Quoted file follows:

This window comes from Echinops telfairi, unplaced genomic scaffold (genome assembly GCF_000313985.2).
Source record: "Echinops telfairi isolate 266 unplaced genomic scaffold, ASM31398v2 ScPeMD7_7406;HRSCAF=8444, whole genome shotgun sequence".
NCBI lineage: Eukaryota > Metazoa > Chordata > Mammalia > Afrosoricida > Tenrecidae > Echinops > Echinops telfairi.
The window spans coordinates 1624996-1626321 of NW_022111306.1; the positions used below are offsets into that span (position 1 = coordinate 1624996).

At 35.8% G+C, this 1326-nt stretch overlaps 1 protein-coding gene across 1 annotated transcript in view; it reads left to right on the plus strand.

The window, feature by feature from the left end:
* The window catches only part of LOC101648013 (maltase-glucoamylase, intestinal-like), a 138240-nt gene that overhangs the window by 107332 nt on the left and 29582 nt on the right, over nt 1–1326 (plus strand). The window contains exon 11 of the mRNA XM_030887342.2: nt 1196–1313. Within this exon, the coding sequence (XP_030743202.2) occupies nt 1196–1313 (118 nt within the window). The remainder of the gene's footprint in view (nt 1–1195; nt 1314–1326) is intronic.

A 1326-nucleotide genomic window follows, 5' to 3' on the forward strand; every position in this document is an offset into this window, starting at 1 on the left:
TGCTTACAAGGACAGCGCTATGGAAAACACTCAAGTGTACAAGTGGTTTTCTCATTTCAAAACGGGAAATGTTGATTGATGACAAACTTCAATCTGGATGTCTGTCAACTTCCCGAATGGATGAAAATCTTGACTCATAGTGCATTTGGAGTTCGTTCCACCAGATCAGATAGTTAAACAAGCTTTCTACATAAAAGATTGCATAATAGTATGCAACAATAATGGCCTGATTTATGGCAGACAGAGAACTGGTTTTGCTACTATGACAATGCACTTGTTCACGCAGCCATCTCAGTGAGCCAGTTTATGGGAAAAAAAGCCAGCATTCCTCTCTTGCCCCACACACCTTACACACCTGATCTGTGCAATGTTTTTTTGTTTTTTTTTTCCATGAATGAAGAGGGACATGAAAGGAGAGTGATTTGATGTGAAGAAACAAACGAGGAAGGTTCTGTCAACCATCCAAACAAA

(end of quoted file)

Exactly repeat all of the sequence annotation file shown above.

This window comes from Echinops telfairi, unplaced genomic scaffold (genome assembly GCF_000313985.2).
Source record: "Echinops telfairi isolate 266 unplaced genomic scaffold, ASM31398v2 ScPeMD7_7406;HRSCAF=8444, whole genome shotgun sequence".
NCBI lineage: Eukaryota > Metazoa > Chordata > Mammalia > Afrosoricida > Tenrecidae > Echinops > Echinops telfairi.
The window spans coordinates 1624996-1626321 of NW_022111306.1; the positions used below are offsets into that span (position 1 = coordinate 1624996).

At 35.8% G+C, this 1326-nt stretch overlaps 1 protein-coding gene across 1 annotated transcript in view; it reads left to right on the plus strand.

The window, feature by feature from the left end:
* The window catches only part of LOC101648013 (maltase-glucoamylase, intestinal-like), a 138240-nt gene that overhangs the window by 107332 nt on the left and 29582 nt on the right, over nt 1–1326 (plus strand). The window contains exon 11 of the mRNA XM_030887342.2: nt 1196–1313. Within this exon, the coding sequence (XP_030743202.2) occupies nt 1196–1313 (118 nt within the window). The remainder of the gene's footprint in view (nt 1–1195; nt 1314–1326) is intronic.

A 1326-nucleotide genomic window follows, 5' to 3' on the forward strand; every position in this document is an offset into this window, starting at 1 on the left:
TGCTTACAAGGACAGCGCTATGGAAAACACTCAAGTGTACAAGTGGTTTTCTCATTTCAAAACGGGAAATGTTGATTGATGACAAACTTCAATCTGGATGTCTGTCAACTTCCCGAATGGATGAAAATCTTGACTCATAGTGCATTTGGAGTTCGTTCCACCAGATCAGATAGTTAAACAAGCTTTCTACATAAAAGATTGCATAATAGTATGCAACAATAATGGCCTGATTTATGGCAGACAGAGAACTGGTTTTGCTACTATGACAATGCACTTGTTCACGCAGCCATCTCAGTGAGCCAGTTTATGGGAAAAAAAGCCAGCATTCCTCTCTTGCCCCACACACCTTACACACCTGATCTGTGCAATGTTTTTTTGTTTTTTTTTTCCATGAATGAAGAGGGACATGAAAGGAGAGTGATTTGATGTGAAGAAACAAACGAGGAAGGTTCTGTCAACCATCCAAACAAA